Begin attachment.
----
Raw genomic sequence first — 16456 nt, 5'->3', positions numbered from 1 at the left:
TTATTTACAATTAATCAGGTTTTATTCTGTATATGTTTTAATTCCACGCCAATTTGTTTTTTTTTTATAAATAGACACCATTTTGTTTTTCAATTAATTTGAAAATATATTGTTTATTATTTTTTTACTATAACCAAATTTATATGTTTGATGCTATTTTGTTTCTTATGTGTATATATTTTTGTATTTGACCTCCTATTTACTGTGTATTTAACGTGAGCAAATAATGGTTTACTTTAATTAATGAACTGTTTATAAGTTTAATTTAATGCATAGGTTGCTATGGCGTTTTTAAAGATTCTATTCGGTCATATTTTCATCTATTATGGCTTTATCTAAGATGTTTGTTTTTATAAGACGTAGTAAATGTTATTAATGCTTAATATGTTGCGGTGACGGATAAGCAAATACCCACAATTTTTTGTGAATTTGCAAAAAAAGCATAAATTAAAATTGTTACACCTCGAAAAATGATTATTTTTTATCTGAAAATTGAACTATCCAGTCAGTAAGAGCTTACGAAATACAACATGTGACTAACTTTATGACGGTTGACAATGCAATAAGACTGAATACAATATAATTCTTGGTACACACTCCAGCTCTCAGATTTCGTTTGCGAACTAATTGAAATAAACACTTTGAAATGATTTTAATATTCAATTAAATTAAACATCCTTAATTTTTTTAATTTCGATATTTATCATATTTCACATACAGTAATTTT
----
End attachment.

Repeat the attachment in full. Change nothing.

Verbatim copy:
Raw genomic sequence first — 16456 nt, 5'->3', positions numbered from 1 at the left:
TTATTTACAATTAATCAGGTTTTATTCTGTATATGTTTTAATTCCACGCCAATTTGTTTTTTTTTTATAAATAGACACCATTTTGTTTTTCAATTAATTTGAAAATATATTGTTTATTATTTTTTTACTATAACCAAATTTATATGTTTGATGCTATTTTGTTTCTTATGTGTATATATTTTTGTATTTGACCTCCTATTTACTGTGTATTTAACGTGAGCAAATAATGGTTTACTTTAATTAATGAACTGTTTATAAGTTTAATTTAATGCATAGGTTGCTATGGCGTTTTTAAAGATTCTATTCGGTCATATTTTCATCTATTATGGCTTTATCTAAGATGTTTGTTTTTATAAGACGTAGTAAATGTTATTAATGCTTAATATGTTGCGGTGACGGATAAGCAAATACCCACAATTTTTTGTGAATTTGCAAAAAAAGCATAAATTAAAATTGTTACACCTCGAAAAATGATTATTTTTTATCTGAAAATTGAACTATCCAGTCAGTAAGAGCTTACGAAATACAACATGTGACTAACTTTATGACGGTTGACAATGCAATAAGACTGAATACAATATAATTCTTGGTACACACTCCAGCTCTCAGATTTCGTTTGCGAACTAATTGAAATAAACACTTTGAAATGATTTTAATATTCAATTAAATTAAACATCCTTAATTTTTTTAATTTCGATATTTATCATATTTCACATACAGTAATTTT